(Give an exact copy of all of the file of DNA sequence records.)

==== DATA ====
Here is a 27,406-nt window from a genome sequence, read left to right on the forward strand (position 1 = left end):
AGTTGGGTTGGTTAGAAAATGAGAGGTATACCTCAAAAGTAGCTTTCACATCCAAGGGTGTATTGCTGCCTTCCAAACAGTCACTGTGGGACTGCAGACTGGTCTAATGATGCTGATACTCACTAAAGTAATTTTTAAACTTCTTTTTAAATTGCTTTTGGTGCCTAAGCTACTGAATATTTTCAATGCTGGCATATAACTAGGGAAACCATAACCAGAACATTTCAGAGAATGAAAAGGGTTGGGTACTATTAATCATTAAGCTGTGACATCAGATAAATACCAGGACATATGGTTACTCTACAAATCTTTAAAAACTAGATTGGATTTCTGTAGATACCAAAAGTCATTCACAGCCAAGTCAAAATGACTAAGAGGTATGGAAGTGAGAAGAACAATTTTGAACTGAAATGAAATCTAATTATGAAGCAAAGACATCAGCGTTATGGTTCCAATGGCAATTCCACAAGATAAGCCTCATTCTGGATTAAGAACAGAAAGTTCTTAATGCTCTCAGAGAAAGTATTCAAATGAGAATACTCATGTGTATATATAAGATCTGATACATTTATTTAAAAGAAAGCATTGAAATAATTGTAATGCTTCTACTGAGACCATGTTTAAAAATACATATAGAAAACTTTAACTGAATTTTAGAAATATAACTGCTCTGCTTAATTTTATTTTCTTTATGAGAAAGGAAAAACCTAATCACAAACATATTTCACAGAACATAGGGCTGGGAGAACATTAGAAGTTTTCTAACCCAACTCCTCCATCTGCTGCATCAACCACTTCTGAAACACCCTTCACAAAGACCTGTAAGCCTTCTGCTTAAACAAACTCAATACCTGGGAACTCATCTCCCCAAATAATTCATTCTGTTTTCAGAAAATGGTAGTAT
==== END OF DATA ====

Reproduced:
Here is a 27,406-nt window from a genome sequence, read left to right on the forward strand (position 1 = left end):
AGTTGGGTTGGTTAGAAAATGAGAGGTATACCTCAAAAGTAGCTTTCACATCCAAGGGTGTATTGCTGCCTTCCAAACAGTCACTGTGGGACTGCAGACTGGTCTAATGATGCTGATACTCACTAAAGTAATTTTTAAACTTCTTTTTAAATTGCTTTTGGTGCCTAAGCTACTGAATATTTTCAATGCTGGCATATAACTAGGGAAACCATAACCAGAACATTTCAGAGAATGAAAAGGGTTGGGTACTATTAATCATTAAGCTGTGACATCAGATAAATACCAGGACATATGGTTACTCTACAAATCTTTAAAAACTAGATTGGATTTCTGTAGATACCAAAAGTCATTCACAGCCAAGTCAAAATGACTAAGAGGTATGGAAGTGAGAAGAACAATTTTGAACTGAAATGAAATCTAATTATGAAGCAAAGACATCAGCGTTATGGTTCCAATGGCAATTCCACAAGATAAGCCTCATTCTGGATTAAGAACAGAAAGTTCTTAATGCTCTCAGAGAAAGTATTCAAATGAGAATACTCATGTGTATATATAAGATCTGATACATTTATTTAAAAGAAAGCATTGAAATAATTGTAATGCTTCTACTGAGACCATGTTTAAAAATACATATAGAAAACTTTAACTGAATTTTAGAAATATAACTGCTCTGCTTAATTTTATTTTCTTTATGAGAAAGGAAAAACCTAATCACAAACATATTTCACAGAACATAGGGCTGGGAGAACATTAGAAGTTTTCTAACCCAACTCCTCCATCTGCTGCATCAACCACTTCTGAAACACCCTTCACAAAGACCTGTAAGCCTTCTGCTTAAACAAACTCAATACCTGGGAACTCATCTCCCCAAATAATTCATTCTGTTTTCAGAAAATGGTAGTAT